Preparing For NYSSMA


1)                          Practicing Tips


a.       Daily: Make certain you practice every day. 

b.       Sustained: Practice sessions should be 30 to 45 minutes, at least. 

c.       Concentration: You must practice well to get results.  Find a quiet place to practice and concentrate.  When you make a mistake, fix it. 

d.       Repetition: Repetition of difficult passages is crucial for good practicing.  Be sure not to practice mistakes repetitiously.

e.       Go Slow: Practice difficult passages slowly many times.  Gradually increase speed until the difficult passage flows with the rest of the piece.

f.        Metronome: Use a metronome to develop a steady beat.  Find a metronome at  

g.       Time:  There is no set time limit for good practicing; however, it should be every day, sustained, and concentrated.  Good musicians can make progress with short practice sessions; however, short practice sessions require clear goals and intense concentration for best results.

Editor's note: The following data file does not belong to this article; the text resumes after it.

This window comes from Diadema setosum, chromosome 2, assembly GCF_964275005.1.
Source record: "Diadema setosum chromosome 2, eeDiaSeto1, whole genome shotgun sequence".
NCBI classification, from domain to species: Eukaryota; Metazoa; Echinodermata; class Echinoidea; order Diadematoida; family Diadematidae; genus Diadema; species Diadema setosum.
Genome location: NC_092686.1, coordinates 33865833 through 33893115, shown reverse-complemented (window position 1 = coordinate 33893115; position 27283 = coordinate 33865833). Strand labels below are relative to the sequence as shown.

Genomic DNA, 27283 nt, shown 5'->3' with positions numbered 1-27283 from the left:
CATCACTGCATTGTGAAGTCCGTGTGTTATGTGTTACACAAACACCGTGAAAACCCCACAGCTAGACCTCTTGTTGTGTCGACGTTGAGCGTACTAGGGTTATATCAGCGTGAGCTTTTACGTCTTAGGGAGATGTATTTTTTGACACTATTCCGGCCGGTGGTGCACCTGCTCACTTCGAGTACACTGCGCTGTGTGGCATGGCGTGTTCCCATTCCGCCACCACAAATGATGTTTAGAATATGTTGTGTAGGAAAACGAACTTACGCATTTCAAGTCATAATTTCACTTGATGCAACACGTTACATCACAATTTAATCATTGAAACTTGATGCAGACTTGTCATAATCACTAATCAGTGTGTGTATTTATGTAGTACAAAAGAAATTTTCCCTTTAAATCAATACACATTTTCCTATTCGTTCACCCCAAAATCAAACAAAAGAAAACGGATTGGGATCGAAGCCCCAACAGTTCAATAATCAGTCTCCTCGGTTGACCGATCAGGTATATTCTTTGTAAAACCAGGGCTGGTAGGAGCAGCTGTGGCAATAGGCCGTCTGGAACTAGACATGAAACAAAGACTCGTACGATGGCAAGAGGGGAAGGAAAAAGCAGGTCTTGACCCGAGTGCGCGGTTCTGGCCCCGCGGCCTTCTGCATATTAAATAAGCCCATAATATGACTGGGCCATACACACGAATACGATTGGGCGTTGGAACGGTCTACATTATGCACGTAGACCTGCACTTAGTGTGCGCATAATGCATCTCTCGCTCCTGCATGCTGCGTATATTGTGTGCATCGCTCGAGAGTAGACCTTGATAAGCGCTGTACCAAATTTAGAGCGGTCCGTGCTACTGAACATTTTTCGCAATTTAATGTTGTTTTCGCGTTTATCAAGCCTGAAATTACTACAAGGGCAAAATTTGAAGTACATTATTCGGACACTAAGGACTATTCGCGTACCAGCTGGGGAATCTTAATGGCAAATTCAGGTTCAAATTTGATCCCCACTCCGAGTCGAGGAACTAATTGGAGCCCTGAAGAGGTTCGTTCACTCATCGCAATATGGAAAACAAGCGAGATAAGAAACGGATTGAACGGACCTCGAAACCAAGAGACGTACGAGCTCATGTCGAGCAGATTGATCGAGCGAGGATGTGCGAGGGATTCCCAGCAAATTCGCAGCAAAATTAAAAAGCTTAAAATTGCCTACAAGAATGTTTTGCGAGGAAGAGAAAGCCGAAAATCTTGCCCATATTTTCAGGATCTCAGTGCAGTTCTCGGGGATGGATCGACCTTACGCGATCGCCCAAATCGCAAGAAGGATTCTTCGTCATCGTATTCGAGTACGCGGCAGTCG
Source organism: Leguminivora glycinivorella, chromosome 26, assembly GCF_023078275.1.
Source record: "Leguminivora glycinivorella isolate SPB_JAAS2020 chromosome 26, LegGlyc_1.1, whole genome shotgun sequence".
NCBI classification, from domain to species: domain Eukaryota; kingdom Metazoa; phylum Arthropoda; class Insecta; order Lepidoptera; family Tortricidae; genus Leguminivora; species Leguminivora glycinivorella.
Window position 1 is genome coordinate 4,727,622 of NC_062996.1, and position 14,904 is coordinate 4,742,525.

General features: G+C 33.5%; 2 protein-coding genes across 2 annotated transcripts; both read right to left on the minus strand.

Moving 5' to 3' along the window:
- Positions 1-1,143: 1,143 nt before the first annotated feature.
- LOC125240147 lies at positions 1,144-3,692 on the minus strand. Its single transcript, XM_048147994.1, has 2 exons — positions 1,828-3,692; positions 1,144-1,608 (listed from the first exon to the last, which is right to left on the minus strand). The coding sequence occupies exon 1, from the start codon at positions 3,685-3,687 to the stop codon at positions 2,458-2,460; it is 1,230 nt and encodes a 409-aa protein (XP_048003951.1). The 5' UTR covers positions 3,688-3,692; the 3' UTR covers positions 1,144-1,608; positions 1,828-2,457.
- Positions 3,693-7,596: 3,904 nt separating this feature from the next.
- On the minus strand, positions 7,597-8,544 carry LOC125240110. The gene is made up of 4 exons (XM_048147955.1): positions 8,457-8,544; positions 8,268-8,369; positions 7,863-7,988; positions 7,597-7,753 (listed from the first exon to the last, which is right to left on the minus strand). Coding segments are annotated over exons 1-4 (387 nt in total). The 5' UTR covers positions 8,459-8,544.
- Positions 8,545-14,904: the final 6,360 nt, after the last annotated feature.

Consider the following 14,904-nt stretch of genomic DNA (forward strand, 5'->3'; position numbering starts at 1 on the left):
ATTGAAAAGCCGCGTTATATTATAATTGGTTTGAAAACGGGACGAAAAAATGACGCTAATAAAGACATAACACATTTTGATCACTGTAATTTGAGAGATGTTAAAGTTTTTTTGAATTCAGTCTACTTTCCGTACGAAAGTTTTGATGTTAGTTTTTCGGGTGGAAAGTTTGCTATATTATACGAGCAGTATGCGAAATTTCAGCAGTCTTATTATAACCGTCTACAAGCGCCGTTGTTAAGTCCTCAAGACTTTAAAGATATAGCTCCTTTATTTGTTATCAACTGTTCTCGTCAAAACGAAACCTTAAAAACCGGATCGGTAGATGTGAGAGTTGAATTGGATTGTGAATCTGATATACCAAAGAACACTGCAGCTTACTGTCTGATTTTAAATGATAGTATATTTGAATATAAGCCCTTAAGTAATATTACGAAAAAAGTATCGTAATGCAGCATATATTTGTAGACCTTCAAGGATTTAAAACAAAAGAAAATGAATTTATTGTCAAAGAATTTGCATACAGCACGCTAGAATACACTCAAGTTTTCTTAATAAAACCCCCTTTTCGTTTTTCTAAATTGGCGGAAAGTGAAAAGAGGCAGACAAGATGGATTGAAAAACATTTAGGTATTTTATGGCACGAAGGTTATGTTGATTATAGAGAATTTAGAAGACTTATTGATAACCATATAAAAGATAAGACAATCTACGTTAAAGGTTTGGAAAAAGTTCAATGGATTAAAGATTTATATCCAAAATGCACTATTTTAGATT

2)                           Practice What? 


a.       Practice Your Scales.  Make them perfect.  Do not allow yourself to lose points on scales.  It is easy to ace the scales, if you practice them every day.  There is no partial credit on scales.


b.       Practice Your Piece. 


Learn the whole song, not just the beginning. 

Practice from the middle to the end sometimes. 

Work on just one section until you memorize it.


c.       Practice Sight Reading


            Perfect your orchestra music.

            Learn your lesson group music very well.

            Read new music every day (short phrases).  You can use the books in the orchestra folders.

            Pay attention to the key signature.

            Keep a steady beat at all times.

            Read new music straight through without stopping.


3)                          Get Help.


Attend lesson groups every week.

Attend extra help (available by appointment only).

Get tutoring from an older student (information available on request).

Take lessons from a professional educator.

Get a recording of your piece from the library or the internet.